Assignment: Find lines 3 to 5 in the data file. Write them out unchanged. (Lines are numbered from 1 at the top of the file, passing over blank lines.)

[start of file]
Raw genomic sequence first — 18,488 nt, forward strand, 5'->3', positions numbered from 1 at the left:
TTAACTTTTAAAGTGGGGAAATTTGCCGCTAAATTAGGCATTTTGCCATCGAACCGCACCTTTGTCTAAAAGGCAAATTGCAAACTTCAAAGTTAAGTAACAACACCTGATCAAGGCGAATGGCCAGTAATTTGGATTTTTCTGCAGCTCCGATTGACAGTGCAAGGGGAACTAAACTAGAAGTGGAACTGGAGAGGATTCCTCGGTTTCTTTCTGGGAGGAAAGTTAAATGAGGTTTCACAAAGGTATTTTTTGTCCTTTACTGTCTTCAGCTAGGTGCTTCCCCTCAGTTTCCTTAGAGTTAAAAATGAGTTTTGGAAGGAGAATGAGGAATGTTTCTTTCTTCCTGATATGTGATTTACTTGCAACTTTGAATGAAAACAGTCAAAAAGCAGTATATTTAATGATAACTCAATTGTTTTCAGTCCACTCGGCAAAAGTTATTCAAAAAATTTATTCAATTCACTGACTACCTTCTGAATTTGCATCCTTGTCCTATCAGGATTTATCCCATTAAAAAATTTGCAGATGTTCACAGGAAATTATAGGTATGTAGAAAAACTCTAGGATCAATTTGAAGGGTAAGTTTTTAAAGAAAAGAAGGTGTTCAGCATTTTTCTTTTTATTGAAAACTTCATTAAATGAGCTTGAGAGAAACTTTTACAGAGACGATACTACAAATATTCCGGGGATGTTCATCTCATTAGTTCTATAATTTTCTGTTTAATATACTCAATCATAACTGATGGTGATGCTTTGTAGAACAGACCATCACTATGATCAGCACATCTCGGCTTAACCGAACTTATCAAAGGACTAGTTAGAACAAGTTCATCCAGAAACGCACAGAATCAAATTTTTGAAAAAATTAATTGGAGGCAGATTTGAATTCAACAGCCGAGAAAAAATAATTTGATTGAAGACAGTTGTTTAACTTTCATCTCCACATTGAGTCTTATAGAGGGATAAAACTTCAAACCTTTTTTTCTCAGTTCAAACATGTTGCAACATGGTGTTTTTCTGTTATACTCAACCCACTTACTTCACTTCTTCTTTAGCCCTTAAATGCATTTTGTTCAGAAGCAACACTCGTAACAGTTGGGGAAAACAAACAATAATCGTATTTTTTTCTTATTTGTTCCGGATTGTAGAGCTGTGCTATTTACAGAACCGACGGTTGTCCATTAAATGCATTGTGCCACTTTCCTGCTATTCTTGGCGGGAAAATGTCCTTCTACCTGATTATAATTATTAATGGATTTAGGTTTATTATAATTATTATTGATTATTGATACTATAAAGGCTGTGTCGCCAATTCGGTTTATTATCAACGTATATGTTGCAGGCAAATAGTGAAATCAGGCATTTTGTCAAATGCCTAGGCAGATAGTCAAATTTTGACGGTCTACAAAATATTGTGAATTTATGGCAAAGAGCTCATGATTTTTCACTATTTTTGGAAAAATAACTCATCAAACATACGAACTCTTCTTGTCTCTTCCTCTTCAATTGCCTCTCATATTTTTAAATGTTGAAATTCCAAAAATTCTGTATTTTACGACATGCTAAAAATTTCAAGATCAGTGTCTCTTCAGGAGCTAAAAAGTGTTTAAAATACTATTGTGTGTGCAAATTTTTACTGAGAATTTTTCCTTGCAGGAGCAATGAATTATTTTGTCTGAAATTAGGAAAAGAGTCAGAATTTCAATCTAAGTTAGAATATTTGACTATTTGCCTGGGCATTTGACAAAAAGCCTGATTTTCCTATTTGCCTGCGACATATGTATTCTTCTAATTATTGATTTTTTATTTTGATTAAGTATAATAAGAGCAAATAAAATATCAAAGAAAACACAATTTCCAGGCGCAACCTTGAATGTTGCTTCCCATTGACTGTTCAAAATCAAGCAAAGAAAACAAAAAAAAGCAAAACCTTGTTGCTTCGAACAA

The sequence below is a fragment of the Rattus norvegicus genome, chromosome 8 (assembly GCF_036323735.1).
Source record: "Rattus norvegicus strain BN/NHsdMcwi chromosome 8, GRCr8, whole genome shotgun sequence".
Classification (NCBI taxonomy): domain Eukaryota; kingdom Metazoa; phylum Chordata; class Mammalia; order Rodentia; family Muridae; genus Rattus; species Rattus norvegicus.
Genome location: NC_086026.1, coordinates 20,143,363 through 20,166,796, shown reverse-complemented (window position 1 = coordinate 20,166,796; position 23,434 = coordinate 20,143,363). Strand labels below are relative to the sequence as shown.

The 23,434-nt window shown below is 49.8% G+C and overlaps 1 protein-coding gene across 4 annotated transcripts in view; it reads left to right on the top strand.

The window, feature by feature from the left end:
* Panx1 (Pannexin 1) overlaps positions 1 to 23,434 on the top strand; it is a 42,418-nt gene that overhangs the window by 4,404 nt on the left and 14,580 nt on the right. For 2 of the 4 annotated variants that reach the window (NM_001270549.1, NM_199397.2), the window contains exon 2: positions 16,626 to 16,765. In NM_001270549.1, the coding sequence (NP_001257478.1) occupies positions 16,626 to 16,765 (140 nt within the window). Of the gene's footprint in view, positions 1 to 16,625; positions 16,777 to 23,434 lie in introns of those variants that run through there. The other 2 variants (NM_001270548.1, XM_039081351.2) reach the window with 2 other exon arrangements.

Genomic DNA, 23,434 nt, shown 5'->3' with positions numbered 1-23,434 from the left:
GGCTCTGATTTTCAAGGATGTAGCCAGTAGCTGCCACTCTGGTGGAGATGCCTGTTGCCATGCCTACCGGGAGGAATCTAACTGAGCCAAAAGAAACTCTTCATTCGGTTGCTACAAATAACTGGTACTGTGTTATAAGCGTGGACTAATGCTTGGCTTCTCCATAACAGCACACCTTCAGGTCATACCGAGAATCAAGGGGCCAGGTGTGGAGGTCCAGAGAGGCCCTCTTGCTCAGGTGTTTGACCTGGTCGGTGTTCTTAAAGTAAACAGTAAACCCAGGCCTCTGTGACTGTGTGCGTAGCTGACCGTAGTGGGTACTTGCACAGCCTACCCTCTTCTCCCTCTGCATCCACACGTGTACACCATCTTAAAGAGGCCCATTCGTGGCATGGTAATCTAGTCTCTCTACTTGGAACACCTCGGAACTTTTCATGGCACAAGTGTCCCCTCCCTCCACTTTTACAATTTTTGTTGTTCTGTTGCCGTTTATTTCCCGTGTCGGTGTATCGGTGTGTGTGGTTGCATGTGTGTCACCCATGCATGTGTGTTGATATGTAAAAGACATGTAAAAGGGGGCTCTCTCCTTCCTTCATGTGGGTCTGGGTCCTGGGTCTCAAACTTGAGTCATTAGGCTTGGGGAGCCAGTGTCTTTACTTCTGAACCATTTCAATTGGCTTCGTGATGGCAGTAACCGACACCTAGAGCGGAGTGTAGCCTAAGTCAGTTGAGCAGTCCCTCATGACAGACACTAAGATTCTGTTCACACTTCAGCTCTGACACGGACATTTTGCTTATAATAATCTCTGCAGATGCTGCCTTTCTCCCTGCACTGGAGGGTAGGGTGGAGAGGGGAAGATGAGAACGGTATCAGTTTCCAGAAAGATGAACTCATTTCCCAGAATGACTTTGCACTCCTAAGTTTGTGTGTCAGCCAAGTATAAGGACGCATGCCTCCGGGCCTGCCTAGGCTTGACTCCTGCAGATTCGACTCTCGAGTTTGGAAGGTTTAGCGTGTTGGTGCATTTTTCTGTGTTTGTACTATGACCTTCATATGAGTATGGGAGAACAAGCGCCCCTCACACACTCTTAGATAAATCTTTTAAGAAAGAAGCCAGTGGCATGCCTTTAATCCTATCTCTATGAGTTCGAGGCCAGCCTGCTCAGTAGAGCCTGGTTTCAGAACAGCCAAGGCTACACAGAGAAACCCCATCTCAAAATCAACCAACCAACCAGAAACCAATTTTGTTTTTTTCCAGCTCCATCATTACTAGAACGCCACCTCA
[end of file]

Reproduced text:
The sequence below is a fragment of the Rattus norvegicus genome, chromosome 8 (assembly GCF_036323735.1).
Source record: "Rattus norvegicus strain BN/NHsdMcwi chromosome 8, GRCr8, whole genome shotgun sequence".
Classification (NCBI taxonomy): domain Eukaryota; kingdom Metazoa; phylum Chordata; class Mammalia; order Rodentia; family Muridae; genus Rattus; species Rattus norvegicus.